• Internship recuiting – now the real fun begins.  Almost every day one or more companies are here on campus to give presentations about themselves and recruit for summer internships.  It is a strange sight: well dressed students walking around campus in, dressed for the corporate part, trying desperately to hide their neuroticism ("Did you hear anything from XYZ company yet!?"), and sporting the bloodshot eyes that come with trying to balance five core courses (Discovering Entrepreneurial Opportunites, Managing Organizational Behavior, Corporate Finance, Marketing, and Decision and Risk Analysis), 1-3 electives, company presentations, internship research, and the general "networking" that is required to land said internship.  At this time of year, most students subsist on a diet consisting purely of chicken skewers, spring rolls, crab puffs, or any other h'or durve that the school's catering facilities provides at the networking functions.  I personally am going for industry, not banking or consulting, so my real fun doesn't begin for another week or so, though I have started attending presentations (to learn about the companies, not for the free food, I swear).

Overall, my experience at London Business School so far has been almost entirely positive.  I absolutely made one of the best decisions of my life coming here, and I am already sad that time is flying by so quickly.  The summer is fast approaching, and with that graduation after that.  I know it really still is 1.5 years away, but it feels too close nonetheless.

Alright, time to head up to Sundowners.  AB InBev is hosting it tonight and providing copious amounts of delicious, free beer.  Lets hope they have some internship opportunities afterall! 

* Quote of the term – "Lehman Brothers is like unlucky camel who gets screwed by polar bear" ~one of my professors

** No, I am not generally in the habit of reading Vogue, Cosmo, or Marie Claire… my group did a market research report for Managerial Economics on the UK's Women's Lifestyle Magazine market.  Needless to say, I will NEVER go into the publishing industry.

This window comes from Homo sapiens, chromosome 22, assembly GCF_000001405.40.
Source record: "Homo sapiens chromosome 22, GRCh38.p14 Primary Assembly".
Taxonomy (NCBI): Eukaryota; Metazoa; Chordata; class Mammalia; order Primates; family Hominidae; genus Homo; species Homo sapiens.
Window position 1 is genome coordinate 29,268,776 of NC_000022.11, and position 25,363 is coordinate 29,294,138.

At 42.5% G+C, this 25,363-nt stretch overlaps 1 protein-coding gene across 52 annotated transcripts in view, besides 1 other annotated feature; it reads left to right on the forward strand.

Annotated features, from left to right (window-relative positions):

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So many clubs, so little time…

Posted by: Nick
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My shins are black and blue, my knees have soft mushy spots which hurt to touch, I can feel muscles in my back that I didn’t know existed, my forearms feel like rubber, and I have a red scratch under my eye from getting punched in the face by a French girl.  No, I didn’t have a rough night out in East London… I spent the weekend sailing with the London Business School sailing club in the Sunsail Regatta in Portsmouth. 

It has been a long time since I’ve been in a sailboat where I was doing something more than just relaxing, sipping wine, and taking in the sun.  This was racing and I had forgotten how physically taxing (and exhilarating) it can be.  With all of my bumps and bruises though, I got off easy; my classmate MK, who was on the other boat, got in a fight with a sailboat and the sailboat won.  Basically, the main sheet caught his neck as they were jibbing and it smashed his face into the deck.  He’s a trooper though, he was in class the next day, bandages and all.

Well, as fun as I had during sailing, Krish already told me he had written a blog post about the whole experiences, so I’m going to use this as an opportunity to segway to the topic of clubs in general.

The shear number of active clubs at this school is crazy… its almost impossible to keep track of them all.  The trap which many first-years fall into is to join too many.  There are many clubs that I’m interested in, but I realized within the first few weeks that I was going to have to prioritize and only participate in those I really wanted to be involved in.  Trying to fill professional, social, and sports needs, I have joined the following clubs: